Computational Tool Development for Weld Sequence Planning in Major Assemblies
- Charles R. Fisher (Naval Surface Warfare Center - Carderock Division) | Lori L. Denault (Concurrent Technology Corporation) | Shawn Rhodes (Concurrent Technology Corporation) | Jonathan Finley (General Dynamics - Electric Boat) | Yogendra Gooroochurn (ESI-North America)
- Document ID
- The Society of Naval Architects and Marine Engineers
- Journal of Ship Production and Design
- Publication Date
- August 2019
- Document Type
- Journal Paper
- 281 - 288
- 2019. The Society of Naval Architects and Marine Engineers
- welding, CWM, finite-element analysis, finite-element analysis, CWM, FEA, computational weld mechanics, computational weld mechanics, distortion, FEA, distortion, welding
- 2 in the last 30 days
- 5 since 2007
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For the U.S. Navy, the use of computational simulations is prevalent for structural finite-element analysis but not for shop floor fabrication during construction. However, prevention and mitigation of welding-induced deformation creates a significant manufacturing challenge during fabrication of major ship assemblies, especially for thin-plate steel construction. The objective of this project was to improve weld sequence planning (WSP) capabilities for major ship assemblies through the development of a quick and user-friendly WSP software tool. An approximately 5× reduction in analysis time (from model setup through solve time) was realized through process automation, development of a weld joint database, and two-step weld sequence optimization algorithms. Physical testing of tank-like structures validated the computational tool, which established high correlation between measured and predicted distortion results. Sequence optimization analysis for an eggcrate structure showed a 43% reduction in maximum distortion from the two-step optimization process within the WSP tool. The end goal of this program is improved confidence in, and use of, computational weld mechanics techniques to more cost-effectively serve the U.S. Navy enterprise.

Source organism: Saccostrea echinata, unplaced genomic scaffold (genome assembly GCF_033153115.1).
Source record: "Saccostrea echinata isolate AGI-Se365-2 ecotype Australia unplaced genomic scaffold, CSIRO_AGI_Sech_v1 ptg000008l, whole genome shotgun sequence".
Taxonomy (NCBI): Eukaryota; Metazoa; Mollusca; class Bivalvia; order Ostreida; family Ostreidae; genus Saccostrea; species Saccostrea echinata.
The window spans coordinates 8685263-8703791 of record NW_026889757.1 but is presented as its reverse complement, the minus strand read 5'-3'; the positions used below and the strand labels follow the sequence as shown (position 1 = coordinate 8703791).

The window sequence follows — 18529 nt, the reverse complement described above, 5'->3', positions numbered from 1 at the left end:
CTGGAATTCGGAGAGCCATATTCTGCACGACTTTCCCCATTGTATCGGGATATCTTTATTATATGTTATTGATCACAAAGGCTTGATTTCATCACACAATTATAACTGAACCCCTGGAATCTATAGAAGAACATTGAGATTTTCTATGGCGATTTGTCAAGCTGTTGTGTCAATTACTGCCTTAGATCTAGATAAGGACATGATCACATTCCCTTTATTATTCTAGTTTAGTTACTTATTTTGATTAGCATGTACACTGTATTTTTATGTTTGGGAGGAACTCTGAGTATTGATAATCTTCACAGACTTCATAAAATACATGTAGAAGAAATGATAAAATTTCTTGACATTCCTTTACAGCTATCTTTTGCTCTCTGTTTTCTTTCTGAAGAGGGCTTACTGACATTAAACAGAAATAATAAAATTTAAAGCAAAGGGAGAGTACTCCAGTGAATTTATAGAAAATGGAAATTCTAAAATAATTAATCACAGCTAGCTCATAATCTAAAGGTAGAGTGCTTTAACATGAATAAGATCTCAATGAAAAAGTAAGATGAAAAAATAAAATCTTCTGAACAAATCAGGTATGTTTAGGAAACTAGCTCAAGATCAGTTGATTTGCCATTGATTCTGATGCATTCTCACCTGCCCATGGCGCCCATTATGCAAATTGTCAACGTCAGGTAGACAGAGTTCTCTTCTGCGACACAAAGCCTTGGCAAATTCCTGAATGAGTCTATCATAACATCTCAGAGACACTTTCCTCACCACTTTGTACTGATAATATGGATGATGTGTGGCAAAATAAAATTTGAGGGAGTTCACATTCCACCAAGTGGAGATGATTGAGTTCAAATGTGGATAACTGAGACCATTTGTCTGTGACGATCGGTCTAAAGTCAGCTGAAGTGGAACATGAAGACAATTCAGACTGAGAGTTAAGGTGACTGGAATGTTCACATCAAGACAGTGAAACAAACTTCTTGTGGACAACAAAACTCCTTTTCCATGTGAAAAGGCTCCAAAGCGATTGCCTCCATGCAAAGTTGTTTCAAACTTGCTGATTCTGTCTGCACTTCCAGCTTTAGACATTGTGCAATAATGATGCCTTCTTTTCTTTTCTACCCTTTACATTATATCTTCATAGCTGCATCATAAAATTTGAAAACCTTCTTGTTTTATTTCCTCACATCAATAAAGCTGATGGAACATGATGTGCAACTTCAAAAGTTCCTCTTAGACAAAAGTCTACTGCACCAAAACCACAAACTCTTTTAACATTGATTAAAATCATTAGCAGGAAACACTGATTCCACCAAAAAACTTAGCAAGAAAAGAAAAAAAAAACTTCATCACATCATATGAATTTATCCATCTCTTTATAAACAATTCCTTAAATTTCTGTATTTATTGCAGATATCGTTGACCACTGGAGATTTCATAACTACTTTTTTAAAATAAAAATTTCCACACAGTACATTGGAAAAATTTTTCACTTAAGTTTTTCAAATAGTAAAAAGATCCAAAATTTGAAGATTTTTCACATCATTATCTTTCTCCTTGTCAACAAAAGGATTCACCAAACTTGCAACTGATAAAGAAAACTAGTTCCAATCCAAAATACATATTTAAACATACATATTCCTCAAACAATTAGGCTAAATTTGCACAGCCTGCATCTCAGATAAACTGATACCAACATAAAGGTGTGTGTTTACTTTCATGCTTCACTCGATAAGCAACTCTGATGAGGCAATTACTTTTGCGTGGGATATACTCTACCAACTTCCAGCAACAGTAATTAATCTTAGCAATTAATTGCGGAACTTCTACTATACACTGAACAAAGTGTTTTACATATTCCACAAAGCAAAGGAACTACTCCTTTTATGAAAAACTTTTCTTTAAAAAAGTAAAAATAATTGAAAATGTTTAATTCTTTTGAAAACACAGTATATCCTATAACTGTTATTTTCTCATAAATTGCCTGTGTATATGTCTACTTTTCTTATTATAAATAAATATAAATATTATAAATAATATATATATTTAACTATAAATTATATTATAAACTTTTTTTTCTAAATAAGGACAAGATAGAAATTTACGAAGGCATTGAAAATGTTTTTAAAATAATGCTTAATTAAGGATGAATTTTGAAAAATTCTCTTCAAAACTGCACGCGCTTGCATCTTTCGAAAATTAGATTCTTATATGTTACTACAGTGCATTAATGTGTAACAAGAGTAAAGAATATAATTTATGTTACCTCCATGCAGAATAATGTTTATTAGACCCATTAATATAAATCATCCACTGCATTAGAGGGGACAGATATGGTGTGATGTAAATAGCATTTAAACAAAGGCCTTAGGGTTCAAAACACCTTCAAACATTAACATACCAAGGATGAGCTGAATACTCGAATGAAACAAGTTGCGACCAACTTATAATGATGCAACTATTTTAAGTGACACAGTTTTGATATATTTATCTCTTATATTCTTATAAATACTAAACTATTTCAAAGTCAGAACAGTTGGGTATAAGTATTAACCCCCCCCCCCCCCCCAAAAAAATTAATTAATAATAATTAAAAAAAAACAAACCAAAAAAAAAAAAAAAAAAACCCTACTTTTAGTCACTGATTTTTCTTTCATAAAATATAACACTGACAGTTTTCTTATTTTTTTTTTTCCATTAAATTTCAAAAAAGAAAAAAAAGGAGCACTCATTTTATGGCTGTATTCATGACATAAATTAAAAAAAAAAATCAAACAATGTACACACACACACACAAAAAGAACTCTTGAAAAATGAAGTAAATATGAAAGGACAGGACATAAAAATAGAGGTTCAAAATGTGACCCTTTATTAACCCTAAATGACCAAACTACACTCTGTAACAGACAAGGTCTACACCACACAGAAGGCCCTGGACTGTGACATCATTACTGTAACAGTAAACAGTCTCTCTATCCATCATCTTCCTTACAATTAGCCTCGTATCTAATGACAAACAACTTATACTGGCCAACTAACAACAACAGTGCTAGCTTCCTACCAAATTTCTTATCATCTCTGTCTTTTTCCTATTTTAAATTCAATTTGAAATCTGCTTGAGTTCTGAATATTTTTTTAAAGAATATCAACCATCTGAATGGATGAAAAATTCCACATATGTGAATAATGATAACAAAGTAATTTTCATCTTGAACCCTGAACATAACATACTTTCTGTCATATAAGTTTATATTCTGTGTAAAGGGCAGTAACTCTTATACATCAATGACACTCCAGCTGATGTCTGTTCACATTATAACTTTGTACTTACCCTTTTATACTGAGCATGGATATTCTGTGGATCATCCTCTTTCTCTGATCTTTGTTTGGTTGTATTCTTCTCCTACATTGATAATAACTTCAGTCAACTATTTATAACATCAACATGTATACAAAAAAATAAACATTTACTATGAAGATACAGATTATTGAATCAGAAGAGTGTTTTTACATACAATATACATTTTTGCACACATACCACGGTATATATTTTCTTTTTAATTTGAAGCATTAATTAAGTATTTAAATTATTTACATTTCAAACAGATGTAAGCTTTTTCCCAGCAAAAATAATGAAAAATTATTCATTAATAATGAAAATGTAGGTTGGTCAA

Within shipbuilding, the construction of major ship assemblies (e.g., foundation tanks, bulkheads, and deck plating) can result in significant welding-induced deformation, especially in thin-plate steel construction (Spraragen & Ettinger 1950). Prevention and mitigation of this distortion typically creates a significant manufacturing challenge to the fabrication shop floor in terms of impact to cost and schedule. In addition, the skilled trades do not typically have weld sequence and clamping plans for major structures, instead relying on trade knowledge (i.e., prior experience paired with trial and error) with limited documentation across successive (but corollary) builds.
A more rigorous approach using computational weld mechanics (CWM) techniques would involve finite-element analysis (FEA) of the welded component. CWM techniques enable better documentation (possessing a digital component) and sequence optimization for distortion reduction. However, current FEA tools using a transient heat source model and an implicit solver require days, weeks, or even months to prepare the computational model, run the simulation, and analyze the results for major ship assemblies because of their size relative to the size of weld beads. This lengthy calculation time is not feasible for use in a shipyard environment. In addition, the users of the transient heat source FEA tools are typically highly trained, with PhD.-level experience in computational simulation, and are not typically found on the production floor of most shipyards.
|File Size||1 MB||Number of Pages||8|